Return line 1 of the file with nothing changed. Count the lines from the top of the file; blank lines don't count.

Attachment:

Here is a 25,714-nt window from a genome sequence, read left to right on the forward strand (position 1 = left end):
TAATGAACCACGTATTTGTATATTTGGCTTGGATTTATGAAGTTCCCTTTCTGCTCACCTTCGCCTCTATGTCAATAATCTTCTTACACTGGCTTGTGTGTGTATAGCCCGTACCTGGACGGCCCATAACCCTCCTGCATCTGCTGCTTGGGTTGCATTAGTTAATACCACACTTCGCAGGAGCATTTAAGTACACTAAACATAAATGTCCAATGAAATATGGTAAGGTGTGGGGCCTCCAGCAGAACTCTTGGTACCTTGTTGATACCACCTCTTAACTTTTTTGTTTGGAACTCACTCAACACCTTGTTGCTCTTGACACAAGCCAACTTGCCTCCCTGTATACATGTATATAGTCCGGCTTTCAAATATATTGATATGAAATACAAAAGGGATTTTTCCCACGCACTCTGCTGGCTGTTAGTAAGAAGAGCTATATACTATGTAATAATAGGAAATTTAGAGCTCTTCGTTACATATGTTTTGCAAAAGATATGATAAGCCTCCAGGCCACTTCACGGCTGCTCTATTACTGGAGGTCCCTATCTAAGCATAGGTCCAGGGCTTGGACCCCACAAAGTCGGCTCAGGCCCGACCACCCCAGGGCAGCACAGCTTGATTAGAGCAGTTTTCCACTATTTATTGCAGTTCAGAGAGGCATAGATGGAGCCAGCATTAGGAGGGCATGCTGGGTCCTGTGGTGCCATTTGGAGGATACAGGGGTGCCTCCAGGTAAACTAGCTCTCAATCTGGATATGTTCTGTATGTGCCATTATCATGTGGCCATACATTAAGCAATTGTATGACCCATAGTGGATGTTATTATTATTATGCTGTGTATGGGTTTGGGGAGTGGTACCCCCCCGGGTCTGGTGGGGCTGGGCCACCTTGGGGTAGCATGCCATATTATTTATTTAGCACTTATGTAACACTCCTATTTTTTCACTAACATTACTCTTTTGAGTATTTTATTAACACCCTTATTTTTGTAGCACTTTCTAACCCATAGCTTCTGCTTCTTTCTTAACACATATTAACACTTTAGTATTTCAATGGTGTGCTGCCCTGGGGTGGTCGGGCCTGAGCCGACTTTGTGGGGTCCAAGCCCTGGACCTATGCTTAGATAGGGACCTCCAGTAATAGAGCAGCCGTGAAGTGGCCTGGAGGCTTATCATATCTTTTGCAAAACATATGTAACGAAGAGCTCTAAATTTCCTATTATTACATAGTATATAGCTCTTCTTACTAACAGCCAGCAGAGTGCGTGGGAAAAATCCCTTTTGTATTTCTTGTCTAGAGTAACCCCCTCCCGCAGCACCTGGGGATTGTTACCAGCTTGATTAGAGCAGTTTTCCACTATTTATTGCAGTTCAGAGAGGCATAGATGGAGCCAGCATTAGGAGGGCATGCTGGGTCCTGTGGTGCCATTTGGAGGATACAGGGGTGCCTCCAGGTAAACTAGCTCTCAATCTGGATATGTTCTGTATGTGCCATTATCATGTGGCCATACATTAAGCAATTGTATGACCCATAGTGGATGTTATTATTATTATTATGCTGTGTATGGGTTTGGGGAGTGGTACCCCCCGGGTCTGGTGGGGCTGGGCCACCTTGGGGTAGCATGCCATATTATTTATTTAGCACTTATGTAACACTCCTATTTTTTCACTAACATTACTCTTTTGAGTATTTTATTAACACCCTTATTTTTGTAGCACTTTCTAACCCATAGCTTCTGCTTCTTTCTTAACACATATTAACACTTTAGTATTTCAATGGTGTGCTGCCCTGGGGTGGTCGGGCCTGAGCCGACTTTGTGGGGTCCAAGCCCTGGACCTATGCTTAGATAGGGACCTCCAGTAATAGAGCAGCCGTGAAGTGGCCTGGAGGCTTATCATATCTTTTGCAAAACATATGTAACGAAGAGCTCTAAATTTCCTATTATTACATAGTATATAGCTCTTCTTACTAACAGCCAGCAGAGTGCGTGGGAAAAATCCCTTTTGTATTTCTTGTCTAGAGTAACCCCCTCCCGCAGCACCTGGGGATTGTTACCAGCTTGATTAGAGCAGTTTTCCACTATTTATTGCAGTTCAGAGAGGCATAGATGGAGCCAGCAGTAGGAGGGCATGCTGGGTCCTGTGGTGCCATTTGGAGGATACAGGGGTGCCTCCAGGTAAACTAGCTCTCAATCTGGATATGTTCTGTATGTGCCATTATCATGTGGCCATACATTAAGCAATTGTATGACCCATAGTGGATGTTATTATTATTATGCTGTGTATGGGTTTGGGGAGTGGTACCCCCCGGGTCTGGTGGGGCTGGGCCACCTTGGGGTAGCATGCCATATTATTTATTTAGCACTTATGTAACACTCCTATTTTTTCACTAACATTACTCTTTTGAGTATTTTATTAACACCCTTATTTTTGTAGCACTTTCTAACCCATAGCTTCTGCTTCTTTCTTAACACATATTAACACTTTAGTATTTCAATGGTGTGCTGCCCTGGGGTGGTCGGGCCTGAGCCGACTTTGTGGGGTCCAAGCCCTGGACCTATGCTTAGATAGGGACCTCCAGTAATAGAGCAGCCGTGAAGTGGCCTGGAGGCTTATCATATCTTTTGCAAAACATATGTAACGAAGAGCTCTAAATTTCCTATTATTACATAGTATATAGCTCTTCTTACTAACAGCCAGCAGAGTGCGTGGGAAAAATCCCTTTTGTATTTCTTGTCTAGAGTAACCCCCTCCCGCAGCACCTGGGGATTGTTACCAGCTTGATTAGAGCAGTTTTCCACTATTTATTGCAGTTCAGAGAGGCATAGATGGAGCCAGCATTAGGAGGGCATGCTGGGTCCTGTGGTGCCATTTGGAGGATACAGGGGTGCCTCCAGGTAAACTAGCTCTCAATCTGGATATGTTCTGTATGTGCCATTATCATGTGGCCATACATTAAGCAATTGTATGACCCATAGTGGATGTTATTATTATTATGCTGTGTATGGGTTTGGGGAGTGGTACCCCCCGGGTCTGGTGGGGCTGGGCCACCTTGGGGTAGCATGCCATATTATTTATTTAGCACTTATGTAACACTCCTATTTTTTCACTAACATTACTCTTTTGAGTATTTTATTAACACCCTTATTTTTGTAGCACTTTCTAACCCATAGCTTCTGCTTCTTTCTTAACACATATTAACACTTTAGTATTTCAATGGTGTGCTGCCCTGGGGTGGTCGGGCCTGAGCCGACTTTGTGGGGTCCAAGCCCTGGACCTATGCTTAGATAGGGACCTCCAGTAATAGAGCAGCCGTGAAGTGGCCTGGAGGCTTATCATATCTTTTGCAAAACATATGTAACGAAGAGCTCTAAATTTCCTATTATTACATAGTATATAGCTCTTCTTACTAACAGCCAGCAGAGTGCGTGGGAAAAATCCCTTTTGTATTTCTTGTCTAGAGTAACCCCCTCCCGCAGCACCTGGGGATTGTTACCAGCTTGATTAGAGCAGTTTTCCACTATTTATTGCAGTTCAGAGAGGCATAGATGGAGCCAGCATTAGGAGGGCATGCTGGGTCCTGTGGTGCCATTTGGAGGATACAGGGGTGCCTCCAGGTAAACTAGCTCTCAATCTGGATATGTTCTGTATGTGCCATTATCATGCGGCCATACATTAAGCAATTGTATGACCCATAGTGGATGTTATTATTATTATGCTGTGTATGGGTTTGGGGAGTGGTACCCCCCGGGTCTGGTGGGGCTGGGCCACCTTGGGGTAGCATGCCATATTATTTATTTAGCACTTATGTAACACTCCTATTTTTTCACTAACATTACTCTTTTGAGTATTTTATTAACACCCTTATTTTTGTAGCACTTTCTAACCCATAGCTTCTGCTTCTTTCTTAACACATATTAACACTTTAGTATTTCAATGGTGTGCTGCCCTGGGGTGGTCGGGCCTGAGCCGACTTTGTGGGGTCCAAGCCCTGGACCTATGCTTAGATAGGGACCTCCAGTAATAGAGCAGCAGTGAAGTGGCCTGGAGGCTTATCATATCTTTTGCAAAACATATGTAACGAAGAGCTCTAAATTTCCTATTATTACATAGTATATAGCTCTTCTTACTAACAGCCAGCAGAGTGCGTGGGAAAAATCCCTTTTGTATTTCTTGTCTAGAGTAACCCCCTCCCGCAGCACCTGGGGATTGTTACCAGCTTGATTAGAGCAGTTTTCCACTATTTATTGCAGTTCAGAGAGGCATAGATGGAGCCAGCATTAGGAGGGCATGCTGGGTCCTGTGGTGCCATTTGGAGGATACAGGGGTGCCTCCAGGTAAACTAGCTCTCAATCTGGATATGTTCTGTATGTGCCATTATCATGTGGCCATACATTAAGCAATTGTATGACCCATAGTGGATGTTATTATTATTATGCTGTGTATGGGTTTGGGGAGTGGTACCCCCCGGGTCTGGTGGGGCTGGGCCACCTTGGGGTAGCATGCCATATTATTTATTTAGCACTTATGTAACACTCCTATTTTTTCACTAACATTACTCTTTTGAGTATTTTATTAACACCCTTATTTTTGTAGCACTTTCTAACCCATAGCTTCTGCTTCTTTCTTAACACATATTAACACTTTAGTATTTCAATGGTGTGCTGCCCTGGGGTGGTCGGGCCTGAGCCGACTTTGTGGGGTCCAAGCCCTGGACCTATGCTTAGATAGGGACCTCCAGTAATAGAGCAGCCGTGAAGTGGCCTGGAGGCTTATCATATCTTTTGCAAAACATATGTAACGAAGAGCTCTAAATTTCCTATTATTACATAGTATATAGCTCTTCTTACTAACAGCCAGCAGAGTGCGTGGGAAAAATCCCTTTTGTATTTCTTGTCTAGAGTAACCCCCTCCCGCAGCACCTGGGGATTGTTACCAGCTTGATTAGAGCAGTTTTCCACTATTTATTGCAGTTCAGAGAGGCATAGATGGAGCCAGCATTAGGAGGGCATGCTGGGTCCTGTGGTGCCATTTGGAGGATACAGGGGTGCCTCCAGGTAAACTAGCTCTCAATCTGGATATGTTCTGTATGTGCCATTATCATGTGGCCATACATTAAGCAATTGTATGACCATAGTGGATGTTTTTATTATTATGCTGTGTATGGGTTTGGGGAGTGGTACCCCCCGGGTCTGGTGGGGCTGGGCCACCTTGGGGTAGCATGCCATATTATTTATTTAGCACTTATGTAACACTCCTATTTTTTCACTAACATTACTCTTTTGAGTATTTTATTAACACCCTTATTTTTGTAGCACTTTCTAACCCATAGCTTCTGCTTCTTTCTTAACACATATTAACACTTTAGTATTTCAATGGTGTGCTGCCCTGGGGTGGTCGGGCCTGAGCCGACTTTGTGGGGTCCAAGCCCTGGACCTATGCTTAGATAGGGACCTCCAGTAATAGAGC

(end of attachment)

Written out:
Here is a 25,714-nt window from a genome sequence, read left to right on the forward strand (position 1 = left end):